Addition to the C-Suite: Chief Impact Officer
When company co-founder Tiffany Kaminsky stepped into the newly created job of chief impact officer (CIO) at Symend in Calgary, Alberta, Canada in July, she took on a role that has become more common in recent years.
Scrolling through job postings shows organizations such as the Urban League of Metropolitan Seattle; iMentor in New York City; and national nonprofit agency Youth Advocate Programs (YAP) in Harrisburg, Pa., adding the position to their C-suite team.
Others include the Asian American Foundation in California City, Calif., and the Jewish Federation of Greater Washington, based in Bethesda, Md. TOMS, a Fortune 500 shoe retail company in Los Angeles, has a chief strategy and impact officer who oversees all aspects of the company’s corporate strategy, consumer insights and social impact efforts.
Even high-profile celebrities such as Olympic gymnast Simone Biles and Prince Harry, the Duke of Sussex, have been tapped as CIOs by mental health startups in San Francisco—Olympic gymnast Simone Biles at Cerebral and Prince Harry at BetterUp.
What Is a Chief Impact Officer?
The role of the CIO and the impact of the position depend on the organization.
Symend, a software-as-a-service company that has a behavioral engagement platform, created its position to cement the strong social purpose on which the company is based, said Viv Farris, chief people officer, and “embed purpose-driven behavior throughout the organization and beyond.
“This role will oversee our corporate social responsibility and environmental, social and governance (ESG) initiatives” and more, she explained. While Kaminsky’s duties will include partnering with the HR team, her job is not fully folded into that division, Farris said.
“The CIO has influence across our entire stakeholder ecosystem,” she noted, including Symend’s clients and customers as well as employees.
BetterUp, which provides mental health services and coaching to clients online, hired Prince Harry to provide “input into product strategy decisions and charitable contributions” and serve as a public advocate on mental health topics, CNN reported.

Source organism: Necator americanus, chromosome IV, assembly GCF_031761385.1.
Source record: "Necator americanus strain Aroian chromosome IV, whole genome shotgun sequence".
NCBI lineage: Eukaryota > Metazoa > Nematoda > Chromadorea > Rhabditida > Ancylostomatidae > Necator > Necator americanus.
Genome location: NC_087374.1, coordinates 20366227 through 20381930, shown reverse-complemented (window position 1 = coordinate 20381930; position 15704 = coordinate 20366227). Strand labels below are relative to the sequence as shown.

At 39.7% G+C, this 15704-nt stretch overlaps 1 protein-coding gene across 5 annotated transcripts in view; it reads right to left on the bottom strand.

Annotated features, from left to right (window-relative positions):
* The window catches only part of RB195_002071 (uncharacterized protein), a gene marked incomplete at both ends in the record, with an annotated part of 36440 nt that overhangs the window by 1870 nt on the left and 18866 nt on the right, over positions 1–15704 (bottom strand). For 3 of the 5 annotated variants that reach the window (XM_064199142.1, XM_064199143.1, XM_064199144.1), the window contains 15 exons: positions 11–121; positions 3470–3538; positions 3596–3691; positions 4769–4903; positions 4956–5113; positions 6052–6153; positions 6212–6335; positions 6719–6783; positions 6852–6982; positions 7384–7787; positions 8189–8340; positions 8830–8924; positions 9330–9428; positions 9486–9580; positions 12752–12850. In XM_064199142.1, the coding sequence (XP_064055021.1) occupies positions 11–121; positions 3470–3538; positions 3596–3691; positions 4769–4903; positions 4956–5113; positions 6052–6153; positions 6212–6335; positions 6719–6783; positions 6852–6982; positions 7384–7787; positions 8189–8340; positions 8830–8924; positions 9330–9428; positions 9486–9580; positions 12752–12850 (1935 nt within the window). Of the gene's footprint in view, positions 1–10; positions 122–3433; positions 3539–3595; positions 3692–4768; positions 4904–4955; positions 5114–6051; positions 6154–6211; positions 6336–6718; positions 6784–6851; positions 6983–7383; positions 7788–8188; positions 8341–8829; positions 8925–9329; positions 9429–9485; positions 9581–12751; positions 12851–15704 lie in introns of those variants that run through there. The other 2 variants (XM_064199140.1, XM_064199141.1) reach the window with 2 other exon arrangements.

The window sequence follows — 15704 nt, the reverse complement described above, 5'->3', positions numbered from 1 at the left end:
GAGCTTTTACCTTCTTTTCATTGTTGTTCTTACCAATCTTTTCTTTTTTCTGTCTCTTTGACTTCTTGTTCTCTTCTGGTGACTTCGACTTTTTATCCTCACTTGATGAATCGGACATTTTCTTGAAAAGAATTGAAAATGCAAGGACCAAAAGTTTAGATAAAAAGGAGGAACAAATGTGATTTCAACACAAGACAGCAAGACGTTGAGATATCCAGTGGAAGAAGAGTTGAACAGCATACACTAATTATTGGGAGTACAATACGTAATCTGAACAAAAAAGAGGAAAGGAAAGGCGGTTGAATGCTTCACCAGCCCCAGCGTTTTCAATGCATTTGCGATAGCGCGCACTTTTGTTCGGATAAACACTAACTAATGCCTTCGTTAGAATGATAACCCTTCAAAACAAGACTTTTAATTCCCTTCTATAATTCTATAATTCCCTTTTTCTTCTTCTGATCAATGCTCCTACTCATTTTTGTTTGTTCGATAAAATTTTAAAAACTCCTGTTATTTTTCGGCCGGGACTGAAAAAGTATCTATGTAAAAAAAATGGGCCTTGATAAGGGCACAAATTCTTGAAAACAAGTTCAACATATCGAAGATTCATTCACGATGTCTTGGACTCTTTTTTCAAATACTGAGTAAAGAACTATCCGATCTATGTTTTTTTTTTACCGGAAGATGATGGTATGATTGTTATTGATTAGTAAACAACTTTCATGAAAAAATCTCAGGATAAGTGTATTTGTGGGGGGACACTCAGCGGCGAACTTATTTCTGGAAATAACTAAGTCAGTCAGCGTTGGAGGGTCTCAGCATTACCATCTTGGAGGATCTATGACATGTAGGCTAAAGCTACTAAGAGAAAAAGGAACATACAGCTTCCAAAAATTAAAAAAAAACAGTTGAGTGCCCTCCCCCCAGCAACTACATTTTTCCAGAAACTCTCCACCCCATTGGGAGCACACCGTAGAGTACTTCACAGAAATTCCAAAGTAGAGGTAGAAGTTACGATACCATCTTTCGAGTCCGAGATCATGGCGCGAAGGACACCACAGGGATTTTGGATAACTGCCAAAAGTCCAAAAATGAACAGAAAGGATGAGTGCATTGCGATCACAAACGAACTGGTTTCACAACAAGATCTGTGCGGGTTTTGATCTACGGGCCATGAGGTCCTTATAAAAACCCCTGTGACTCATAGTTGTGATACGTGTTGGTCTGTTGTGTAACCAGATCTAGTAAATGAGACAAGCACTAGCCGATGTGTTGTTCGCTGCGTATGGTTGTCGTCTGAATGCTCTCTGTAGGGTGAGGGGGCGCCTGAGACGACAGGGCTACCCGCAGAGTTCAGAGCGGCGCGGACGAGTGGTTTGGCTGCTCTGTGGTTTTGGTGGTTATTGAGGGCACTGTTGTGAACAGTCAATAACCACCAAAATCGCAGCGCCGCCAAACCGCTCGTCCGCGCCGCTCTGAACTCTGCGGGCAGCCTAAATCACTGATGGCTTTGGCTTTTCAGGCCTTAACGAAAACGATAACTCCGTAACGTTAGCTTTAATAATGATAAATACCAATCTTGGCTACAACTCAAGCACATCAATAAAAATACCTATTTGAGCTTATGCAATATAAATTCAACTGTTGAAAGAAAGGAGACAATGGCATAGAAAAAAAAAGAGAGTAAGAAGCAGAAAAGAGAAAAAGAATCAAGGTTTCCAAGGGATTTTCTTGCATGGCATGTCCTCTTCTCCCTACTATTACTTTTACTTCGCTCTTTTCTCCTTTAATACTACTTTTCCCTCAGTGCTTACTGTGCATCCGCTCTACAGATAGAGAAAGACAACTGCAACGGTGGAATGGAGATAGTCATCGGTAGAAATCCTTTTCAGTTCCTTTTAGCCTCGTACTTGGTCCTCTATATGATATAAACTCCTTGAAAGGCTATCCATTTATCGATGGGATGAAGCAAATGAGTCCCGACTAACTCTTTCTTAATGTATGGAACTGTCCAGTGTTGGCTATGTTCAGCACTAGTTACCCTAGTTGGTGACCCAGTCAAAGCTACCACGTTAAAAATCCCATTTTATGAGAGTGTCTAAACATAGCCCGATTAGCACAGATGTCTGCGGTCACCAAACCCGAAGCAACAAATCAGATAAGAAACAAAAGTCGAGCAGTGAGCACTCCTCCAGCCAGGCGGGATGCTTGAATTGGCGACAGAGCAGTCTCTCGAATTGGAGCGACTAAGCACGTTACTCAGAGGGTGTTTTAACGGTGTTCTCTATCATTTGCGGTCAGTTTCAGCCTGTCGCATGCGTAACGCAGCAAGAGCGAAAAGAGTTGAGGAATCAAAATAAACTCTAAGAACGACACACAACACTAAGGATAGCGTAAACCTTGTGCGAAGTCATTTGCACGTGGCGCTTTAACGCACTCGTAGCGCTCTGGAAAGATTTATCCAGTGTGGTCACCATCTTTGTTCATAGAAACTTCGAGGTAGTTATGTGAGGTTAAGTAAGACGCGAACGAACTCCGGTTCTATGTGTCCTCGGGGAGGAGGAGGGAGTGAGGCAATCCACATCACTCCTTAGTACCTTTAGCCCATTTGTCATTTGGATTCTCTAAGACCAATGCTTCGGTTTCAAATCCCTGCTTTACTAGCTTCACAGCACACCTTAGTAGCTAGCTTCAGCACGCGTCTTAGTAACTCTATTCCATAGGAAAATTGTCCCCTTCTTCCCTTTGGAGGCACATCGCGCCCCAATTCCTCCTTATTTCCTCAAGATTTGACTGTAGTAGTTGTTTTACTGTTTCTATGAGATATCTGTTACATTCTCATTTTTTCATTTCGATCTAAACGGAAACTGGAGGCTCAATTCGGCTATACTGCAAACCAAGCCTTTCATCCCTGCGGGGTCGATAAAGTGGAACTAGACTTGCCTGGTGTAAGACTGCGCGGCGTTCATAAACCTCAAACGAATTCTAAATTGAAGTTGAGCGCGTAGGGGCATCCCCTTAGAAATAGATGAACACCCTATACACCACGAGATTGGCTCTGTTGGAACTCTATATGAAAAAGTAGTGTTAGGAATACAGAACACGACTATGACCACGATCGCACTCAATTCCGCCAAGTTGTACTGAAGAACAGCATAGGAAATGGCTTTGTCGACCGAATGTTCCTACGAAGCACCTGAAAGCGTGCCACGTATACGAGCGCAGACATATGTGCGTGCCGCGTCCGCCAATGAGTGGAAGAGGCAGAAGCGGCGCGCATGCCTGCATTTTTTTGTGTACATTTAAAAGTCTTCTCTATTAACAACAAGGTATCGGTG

The Jewish Federation job posting asked for candidates whose responsibilities would include strengthening the group’s presence and impact and serve as a thought leader with local and national organizations.
iMentor’s CIO duties will include leading the organization’s national program; overseeing program design, implementation and evaluation; and coaching and supporting regional executive directors toward a high-quality program that supports the organization’s mission.
YAP, which provides resources for marginalized youth and their families in 33 states and Washington, D.C., expects the CIO to work with national and program leadership, implement “impact projects” and change-management initiatives, and make sure initiatives are aligned with YAP’s values.
Businesses have a critical role to play in driving meaningful change, Symend said in a news release.
“Companies are feeling pressure from all sides to pursue impact in [their] work both internally and externally,” Inc. reported in an April article, predicting the CIO will play “a crucial role in leadership teams around the country.
“To make this happen, leadership teams need someone to elevate impact from an isolated department to an essential lens for making decisions. The person who will make this happen is the chief impact officer,” the article noted.
The CIO is a relatively new role for organizations, Kaminsky pointed out: “You don’t just pull it off the shelf.”
Learning will be the largest aspect of her job, she said, involving meeting with industry experts, the company’s board, employee groups, and, she explained, “going through the discovery phase and finding where we have gaps, what are the trends we’re seeing and building for the future. … Are we putting our actions to our words?
“We are purpose driven, and now that we’ve grown, it’s more important than ever to … make sure we’re relentless [in] creating the best amount of impact possible. If we want to have a healthy culture and environment, we have to have someone who’s dedicated to that.”
The New Cascade of Influence, a 2022 Edelman Trust Barometer Special Report, found a company’s values affect consumers’ purchase choices: 57 percent of more than 20,400 respondents across 14 countries indicated a company should make it easier to see what their brand values and positions are on important issues.
The report is based on a survey conducted May 13-24 with more than 13,700 people ages 18 and older and more than 6,700 people ages 14 to 18. Other findings include:
- 63 percent of respondents said they expect to see a brand’s stand in what the company does—how its products are made and sold, how it treats employees, its supply chain, and where it does business.
- 62 percent said they expect to see a brand’s stand in its advertising and website.
- 60 percent of all respondents said they were changing their buying behavior because of a brand’s response to economic inequality.
- 50 percent of U.S. respondents are boycotting brands still doing business in Russia.
“I hope companies are inspired to create similar positions and build successful businesses while doing good,” Farris said. “It’s important to find a leader who is passionate about your mission, understands the business, and has a proven track record of uncovering opportunities and driving impact in their roles.”